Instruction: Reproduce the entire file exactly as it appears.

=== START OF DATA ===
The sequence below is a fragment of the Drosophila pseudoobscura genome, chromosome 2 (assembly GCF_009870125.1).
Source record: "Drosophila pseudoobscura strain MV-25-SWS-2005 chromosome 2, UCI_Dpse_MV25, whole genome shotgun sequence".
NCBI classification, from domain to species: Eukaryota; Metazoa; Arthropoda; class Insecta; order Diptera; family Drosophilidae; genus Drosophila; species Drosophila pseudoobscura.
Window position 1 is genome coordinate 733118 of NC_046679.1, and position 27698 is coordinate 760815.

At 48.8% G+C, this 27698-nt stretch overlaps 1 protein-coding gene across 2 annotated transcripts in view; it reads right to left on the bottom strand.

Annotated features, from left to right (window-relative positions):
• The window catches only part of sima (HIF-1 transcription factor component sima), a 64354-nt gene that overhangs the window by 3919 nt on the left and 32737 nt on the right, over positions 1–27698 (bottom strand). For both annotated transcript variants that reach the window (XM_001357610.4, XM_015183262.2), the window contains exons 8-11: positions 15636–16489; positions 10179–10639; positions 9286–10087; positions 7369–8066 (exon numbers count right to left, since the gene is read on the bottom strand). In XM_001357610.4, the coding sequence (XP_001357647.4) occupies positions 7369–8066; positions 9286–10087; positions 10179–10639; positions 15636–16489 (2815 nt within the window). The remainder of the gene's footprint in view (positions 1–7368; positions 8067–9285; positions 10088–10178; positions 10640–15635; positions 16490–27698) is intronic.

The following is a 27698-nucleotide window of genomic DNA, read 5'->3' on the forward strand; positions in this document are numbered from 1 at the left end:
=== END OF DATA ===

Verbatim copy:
The sequence below is a fragment of the Drosophila pseudoobscura genome, chromosome 2 (assembly GCF_009870125.1).
Source record: "Drosophila pseudoobscura strain MV-25-SWS-2005 chromosome 2, UCI_Dpse_MV25, whole genome shotgun sequence".
NCBI classification, from domain to species: Eukaryota; Metazoa; Arthropoda; class Insecta; order Diptera; family Drosophilidae; genus Drosophila; species Drosophila pseudoobscura.
Window position 1 is genome coordinate 733118 of NC_046679.1, and position 27698 is coordinate 760815.

At 48.8% G+C, this 27698-nt stretch overlaps 1 protein-coding gene across 2 annotated transcripts in view; it reads right to left on the bottom strand.

Annotated features, from left to right (window-relative positions):
• The window catches only part of sima (HIF-1 transcription factor component sima), a 64354-nt gene that overhangs the window by 3919 nt on the left and 32737 nt on the right, over positions 1–27698 (bottom strand). For both annotated transcript variants that reach the window (XM_001357610.4, XM_015183262.2), the window contains exons 8-11: positions 15636–16489; positions 10179–10639; positions 9286–10087; positions 7369–8066 (exon numbers count right to left, since the gene is read on the bottom strand). In XM_001357610.4, the coding sequence (XP_001357647.4) occupies positions 7369–8066; positions 9286–10087; positions 10179–10639; positions 15636–16489 (2815 nt within the window). The remainder of the gene's footprint in view (positions 1–7368; positions 8067–9285; positions 10088–10178; positions 10640–15635; positions 16490–27698) is intronic.

The following is a 27698-nucleotide window of genomic DNA, read 5'->3' on the forward strand; positions in this document are numbered from 1 at the left end: